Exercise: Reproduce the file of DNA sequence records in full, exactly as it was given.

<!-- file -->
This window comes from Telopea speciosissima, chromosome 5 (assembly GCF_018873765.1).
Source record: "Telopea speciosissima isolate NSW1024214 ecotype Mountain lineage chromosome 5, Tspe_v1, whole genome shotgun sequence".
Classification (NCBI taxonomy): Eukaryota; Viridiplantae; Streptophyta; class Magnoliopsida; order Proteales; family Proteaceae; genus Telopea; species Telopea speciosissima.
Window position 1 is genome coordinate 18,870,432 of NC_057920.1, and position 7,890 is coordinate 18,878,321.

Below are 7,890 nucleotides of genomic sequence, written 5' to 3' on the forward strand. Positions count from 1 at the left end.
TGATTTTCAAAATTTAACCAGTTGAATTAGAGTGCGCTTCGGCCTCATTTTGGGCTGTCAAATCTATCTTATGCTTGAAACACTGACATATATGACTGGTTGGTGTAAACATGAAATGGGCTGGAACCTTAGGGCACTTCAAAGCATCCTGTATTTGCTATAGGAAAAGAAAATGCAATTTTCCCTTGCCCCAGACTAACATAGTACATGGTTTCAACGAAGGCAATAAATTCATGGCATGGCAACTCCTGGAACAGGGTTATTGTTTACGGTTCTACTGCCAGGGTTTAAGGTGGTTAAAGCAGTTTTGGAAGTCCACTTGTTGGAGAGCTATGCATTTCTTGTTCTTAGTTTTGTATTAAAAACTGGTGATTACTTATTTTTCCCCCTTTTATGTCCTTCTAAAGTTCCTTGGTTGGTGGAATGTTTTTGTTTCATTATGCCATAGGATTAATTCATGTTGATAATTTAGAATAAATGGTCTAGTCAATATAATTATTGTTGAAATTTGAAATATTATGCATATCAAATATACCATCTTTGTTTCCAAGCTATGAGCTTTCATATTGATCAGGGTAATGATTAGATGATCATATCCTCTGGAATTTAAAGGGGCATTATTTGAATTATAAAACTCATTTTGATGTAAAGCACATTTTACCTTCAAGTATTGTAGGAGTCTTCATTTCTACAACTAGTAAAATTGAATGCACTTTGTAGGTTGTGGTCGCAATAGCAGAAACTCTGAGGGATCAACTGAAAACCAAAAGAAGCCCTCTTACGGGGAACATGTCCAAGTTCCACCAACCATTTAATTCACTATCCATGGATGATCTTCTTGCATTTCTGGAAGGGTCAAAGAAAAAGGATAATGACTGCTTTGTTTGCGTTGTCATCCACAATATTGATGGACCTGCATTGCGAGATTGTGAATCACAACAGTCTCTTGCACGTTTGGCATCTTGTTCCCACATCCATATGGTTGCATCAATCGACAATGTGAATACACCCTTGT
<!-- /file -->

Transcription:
This window comes from Telopea speciosissima, chromosome 5 (assembly GCF_018873765.1).
Source record: "Telopea speciosissima isolate NSW1024214 ecotype Mountain lineage chromosome 5, Tspe_v1, whole genome shotgun sequence".
Classification (NCBI taxonomy): Eukaryota; Viridiplantae; Streptophyta; class Magnoliopsida; order Proteales; family Proteaceae; genus Telopea; species Telopea speciosissima.
Window position 1 is genome coordinate 18,870,432 of NC_057920.1, and position 7,890 is coordinate 18,878,321.

Below are 7,890 nucleotides of genomic sequence, written 5' to 3' on the forward strand. Positions count from 1 at the left end.
TGATTTTCAAAATTTAACCAGTTGAATTAGAGTGCGCTTCGGCCTCATTTTGGGCTGTCAAATCTATCTTATGCTTGAAACACTGACATATATGACTGGTTGGTGTAAACATGAAATGGGCTGGAACCTTAGGGCACTTCAAAGCATCCTGTATTTGCTATAGGAAAAGAAAATGCAATTTTCCCTTGCCCCAGACTAACATAGTACATGGTTTCAACGAAGGCAATAAATTCATGGCATGGCAACTCCTGGAACAGGGTTATTGTTTACGGTTCTACTGCCAGGGTTTAAGGTGGTTAAAGCAGTTTTGGAAGTCCACTTGTTGGAGAGCTATGCATTTCTTGTTCTTAGTTTTGTATTAAAAACTGGTGATTACTTATTTTTCCCCCTTTTATGTCCTTCTAAAGTTCCTTGGTTGGTGGAATGTTTTTGTTTCATTATGCCATAGGATTAATTCATGTTGATAATTTAGAATAAATGGTCTAGTCAATATAATTATTGTTGAAATTTGAAATATTATGCATATCAAATATACCATCTTTGTTTCCAAGCTATGAGCTTTCATATTGATCAGGGTAATGATTAGATGATCATATCCTCTGGAATTTAAAGGGGCATTATTTGAATTATAAAACTCATTTTGATGTAAAGCACATTTTACCTTCAAGTATTGTAGGAGTCTTCATTTCTACAACTAGTAAAATTGAATGCACTTTGTAGGTTGTGGTCGCAATAGCAGAAACTCTGAGGGATCAACTGAAAACCAAAAGAAGCCCTCTTACGGGGAACATGTCCAAGTTCCACCAACCATTTAATTCACTATCCATGGATGATCTTCTTGCATTTCTGGAAGGGTCAAAGAAAAAGGATAATGACTGCTTTGTTTGCGTTGTCATCCACAATATTGATGGACCTGCATTGCGAGATTGTGAATCACAACAGTCTCTTGCACGTTTGGCATCTTGTTCCCACATCCATATGGTTGCATCAATCGACAATGTGAATACACCCTTGT